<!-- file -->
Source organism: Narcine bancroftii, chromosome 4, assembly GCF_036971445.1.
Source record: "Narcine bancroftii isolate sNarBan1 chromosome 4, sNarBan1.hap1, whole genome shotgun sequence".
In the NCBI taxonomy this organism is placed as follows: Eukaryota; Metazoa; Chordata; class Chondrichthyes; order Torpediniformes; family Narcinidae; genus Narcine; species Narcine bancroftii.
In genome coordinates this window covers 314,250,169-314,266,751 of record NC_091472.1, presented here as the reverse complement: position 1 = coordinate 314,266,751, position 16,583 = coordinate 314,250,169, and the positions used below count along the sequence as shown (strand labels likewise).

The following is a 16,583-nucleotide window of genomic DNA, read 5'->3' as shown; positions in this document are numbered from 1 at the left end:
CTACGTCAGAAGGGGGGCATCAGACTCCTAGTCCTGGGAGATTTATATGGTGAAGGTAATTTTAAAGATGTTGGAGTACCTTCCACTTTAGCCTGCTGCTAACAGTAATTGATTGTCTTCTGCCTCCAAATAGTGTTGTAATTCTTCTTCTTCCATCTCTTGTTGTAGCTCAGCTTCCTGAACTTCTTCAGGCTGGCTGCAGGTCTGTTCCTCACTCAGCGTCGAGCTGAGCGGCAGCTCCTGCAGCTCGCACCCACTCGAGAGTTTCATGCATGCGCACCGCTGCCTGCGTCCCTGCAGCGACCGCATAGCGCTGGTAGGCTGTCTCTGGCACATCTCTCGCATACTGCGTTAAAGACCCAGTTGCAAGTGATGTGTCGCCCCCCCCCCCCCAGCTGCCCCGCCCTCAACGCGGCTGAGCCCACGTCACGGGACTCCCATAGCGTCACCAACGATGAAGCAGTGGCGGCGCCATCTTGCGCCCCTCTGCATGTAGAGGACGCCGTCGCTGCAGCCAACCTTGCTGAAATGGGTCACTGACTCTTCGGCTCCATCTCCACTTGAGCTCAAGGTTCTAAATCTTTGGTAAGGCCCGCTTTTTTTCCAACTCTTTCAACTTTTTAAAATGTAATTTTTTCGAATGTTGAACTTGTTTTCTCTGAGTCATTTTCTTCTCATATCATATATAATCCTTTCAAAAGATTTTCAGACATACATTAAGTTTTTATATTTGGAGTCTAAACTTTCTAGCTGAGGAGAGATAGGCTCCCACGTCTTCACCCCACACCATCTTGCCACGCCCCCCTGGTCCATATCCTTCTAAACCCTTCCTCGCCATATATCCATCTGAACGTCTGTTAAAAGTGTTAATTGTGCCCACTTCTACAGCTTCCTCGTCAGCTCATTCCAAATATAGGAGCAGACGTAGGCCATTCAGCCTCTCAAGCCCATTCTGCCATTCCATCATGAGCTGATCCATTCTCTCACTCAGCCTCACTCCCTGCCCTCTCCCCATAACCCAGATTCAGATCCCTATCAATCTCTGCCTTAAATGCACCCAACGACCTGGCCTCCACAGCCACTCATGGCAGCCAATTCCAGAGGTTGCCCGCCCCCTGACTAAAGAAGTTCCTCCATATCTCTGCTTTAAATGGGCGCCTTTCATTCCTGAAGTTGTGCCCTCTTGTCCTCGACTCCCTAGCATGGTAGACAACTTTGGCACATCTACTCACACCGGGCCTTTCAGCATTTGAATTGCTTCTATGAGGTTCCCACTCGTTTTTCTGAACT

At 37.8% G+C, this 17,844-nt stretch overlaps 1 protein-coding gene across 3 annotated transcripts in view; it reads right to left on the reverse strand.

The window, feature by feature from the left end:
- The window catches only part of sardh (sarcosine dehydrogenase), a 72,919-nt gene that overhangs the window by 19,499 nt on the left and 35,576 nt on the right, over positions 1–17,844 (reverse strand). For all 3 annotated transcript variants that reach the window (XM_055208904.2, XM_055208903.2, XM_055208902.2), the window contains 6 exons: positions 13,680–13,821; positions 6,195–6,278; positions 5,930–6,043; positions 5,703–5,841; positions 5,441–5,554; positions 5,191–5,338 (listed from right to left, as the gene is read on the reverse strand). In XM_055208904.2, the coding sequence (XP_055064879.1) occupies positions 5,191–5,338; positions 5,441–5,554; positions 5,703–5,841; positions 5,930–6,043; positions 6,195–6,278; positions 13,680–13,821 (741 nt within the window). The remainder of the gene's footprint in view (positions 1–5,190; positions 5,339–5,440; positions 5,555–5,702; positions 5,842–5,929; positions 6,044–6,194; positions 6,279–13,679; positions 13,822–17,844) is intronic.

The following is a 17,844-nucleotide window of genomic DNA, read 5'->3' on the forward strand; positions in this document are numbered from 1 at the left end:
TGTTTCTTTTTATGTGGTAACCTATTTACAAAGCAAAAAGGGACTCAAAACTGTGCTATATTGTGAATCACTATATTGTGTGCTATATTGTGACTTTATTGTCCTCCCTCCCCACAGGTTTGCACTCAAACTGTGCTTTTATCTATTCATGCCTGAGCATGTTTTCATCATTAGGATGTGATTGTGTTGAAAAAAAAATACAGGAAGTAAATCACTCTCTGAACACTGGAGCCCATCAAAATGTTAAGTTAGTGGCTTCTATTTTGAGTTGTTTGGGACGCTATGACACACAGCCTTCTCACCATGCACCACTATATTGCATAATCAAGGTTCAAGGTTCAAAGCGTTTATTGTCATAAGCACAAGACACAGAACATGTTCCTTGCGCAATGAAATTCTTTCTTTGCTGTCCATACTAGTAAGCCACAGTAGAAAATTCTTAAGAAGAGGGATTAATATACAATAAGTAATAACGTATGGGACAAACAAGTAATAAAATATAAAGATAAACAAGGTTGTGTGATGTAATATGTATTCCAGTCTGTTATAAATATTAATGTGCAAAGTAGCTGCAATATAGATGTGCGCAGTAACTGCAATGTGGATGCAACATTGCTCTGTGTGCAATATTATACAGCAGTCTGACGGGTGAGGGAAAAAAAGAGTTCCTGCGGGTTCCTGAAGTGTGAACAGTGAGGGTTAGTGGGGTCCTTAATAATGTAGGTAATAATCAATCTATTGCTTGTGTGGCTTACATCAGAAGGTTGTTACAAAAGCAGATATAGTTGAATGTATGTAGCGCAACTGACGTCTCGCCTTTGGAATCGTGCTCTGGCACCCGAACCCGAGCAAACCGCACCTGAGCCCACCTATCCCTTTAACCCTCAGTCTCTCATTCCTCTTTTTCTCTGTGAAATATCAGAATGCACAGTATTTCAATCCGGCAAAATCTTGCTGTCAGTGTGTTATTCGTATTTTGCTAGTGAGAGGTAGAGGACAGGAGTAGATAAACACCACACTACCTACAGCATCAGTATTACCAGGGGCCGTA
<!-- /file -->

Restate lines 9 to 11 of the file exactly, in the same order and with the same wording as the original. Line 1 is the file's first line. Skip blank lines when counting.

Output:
- The window catches only part of sardh (sarcosine dehydrogenase), a 72,919-nt gene that overhangs the window by 19,499 nt on the left and 35,576 nt on the right, over positions 1–17,844 (reverse strand). For all 3 annotated transcript variants that reach the window (XM_055208904.2, XM_055208903.2, XM_055208902.2), the window contains 6 exons: positions 13,680–13,821; positions 6,195–6,278; positions 5,930–6,043; positions 5,703–5,841; positions 5,441–5,554; positions 5,191–5,338 (listed from right to left, as the gene is read on the reverse strand). In XM_055208904.2, the coding sequence (XP_055064879.1) occupies positions 5,191–5,338; positions 5,441–5,554; positions 5,703–5,841; positions 5,930–6,043; positions 6,195–6,278; positions 13,680–13,821 (741 nt within the window). The remainder of the gene's footprint in view (positions 1–5,190; positions 5,339–5,440; positions 5,555–5,702; positions 5,842–5,929; positions 6,044–6,194; positions 6,279–13,679; positions 13,822–17,844) is intronic.

The following is a 17,844-nucleotide window of genomic DNA, read 5'->3' on the forward strand; positions in this document are numbered from 1 at the left end:
TGTTTCTTTTTATGTGGTAACCTATTTACAAAGCAAAAAGGGACTCAAAACTGTGCTATATTGTGAATCACTATATTGTGTGCTATATTGTGACTTTATTGTCCTCCCTCCCCACAGGTTTGCACTCAAACTGTGCTTTTATCTATTCATGCCTGAGCATGTTTTCATCATTAGGATGTGATTGTGTTGAAAAAAAAATACAGGAAGTAAATCACTCTCTGAACACTGGAGCCCATCAAAATGTTAAGTTAGTGGCTTCTATTTTGAGTTGTTTGGGACGCTATGACACACAGCCTTCTCACCATGCACCACTATATTGCATAATCAAGGTTCAAGGTTCAAAGCGTTTATTGTCATAAGCACAAGACACAGAACATGTTCCTTGCGCAATGAAATTCTTTCTTTGCTGTCCATACTAGTAAGCCACAGTAGAAAATTCTTAAGAAGAGGGATTAATATACAATAAGTAATAACGTATGGGACAAACAAGTAATAAAATATAAAGATAAACAAGGTTGTGTGATGTAATATGTATTCCAGTCTGTTATAAATATTAATGTGCAAAGTAGCTGCAATATAGATGTGCGCAGTAACTGCAATGTGGATGCAACATTGCTCTGTGTGCAATATTATACAGCAGTCTGACGGGTGAGGGAAAAAAAGAGTTCCTGCGGGTTCCTGAAGTGTGAACAGTGAGGGTTAGTGGGGTCCTTAATAATGTAGGTAATAATCAATCTATTGCTTGTGTGGCTTACATCAGAAGGTTGTTACAAAAGCAGATATAGTTGAATGTATGTAGCGCAACTGACGTCTCGCCTTTGGAATCGTGCTCTGGCACCCGAACCCGAGCAAACCGCACCTGAGCCCACCTATCCCTTTAACCCTCAGTCTCTCATTCCTCTTTTTCTCTGTGAAATATCAGAATGCACAGTATTTCAATCCGGCAAAATCTTGCTGTCAGTGTGTTATTCGTATTTTGCTAGTGAGAGGTAGAGGACAGGAGTAGATAAACACCACACTACCTACAGCATCAGTATTACCAGGGGCCGTA